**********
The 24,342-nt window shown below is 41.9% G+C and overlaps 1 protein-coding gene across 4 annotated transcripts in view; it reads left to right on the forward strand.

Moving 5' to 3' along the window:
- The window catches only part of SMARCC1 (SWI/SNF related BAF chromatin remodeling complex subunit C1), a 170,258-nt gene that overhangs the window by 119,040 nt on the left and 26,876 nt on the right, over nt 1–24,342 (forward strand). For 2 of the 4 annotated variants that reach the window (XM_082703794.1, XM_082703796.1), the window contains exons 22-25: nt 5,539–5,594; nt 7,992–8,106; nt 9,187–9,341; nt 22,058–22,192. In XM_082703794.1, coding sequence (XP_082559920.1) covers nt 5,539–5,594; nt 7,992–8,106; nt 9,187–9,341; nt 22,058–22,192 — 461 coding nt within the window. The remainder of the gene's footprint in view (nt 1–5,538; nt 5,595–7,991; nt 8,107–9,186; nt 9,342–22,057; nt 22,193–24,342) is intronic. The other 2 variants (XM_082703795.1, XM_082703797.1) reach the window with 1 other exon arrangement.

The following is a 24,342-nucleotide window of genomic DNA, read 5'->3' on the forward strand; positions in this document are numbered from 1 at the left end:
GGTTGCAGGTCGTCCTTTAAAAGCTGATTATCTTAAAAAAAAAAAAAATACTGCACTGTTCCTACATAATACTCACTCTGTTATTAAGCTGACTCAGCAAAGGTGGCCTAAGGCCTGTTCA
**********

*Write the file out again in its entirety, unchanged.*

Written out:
The 24,342-nt window shown below is 41.9% G+C and overlaps 1 protein-coding gene across 4 annotated transcripts in view; it reads left to right on the forward strand.

Moving 5' to 3' along the window:
- The window catches only part of SMARCC1 (SWI/SNF related BAF chromatin remodeling complex subunit C1), a 170,258-nt gene that overhangs the window by 119,040 nt on the left and 26,876 nt on the right, over nt 1–24,342 (forward strand). For 2 of the 4 annotated variants that reach the window (XM_082703794.1, XM_082703796.1), the window contains exons 22-25: nt 5,539–5,594; nt 7,992–8,106; nt 9,187–9,341; nt 22,058–22,192. In XM_082703794.1, coding sequence (XP_082559920.1) covers nt 5,539–5,594; nt 7,992–8,106; nt 9,187–9,341; nt 22,058–22,192 — 461 coding nt within the window. The remainder of the gene's footprint in view (nt 1–5,538; nt 5,595–7,991; nt 8,107–9,186; nt 9,342–22,057; nt 22,193–24,342) is intronic. The other 2 variants (XM_082703795.1, XM_082703797.1) reach the window with 1 other exon arrangement.

The following is a 24,342-nucleotide window of genomic DNA, read 5'->3' on the forward strand; positions in this document are numbered from 1 at the left end:
GGTTGCAGGTCGTCCTTTAAAAGCTGATTATCTTAAAAAAAAAAAAAATACTGCACTGTTCCTACATAATACTCACTCTGTTATTAAGCTGACTCAGCAAAGGTGGCCTAAGGCCTGTTCA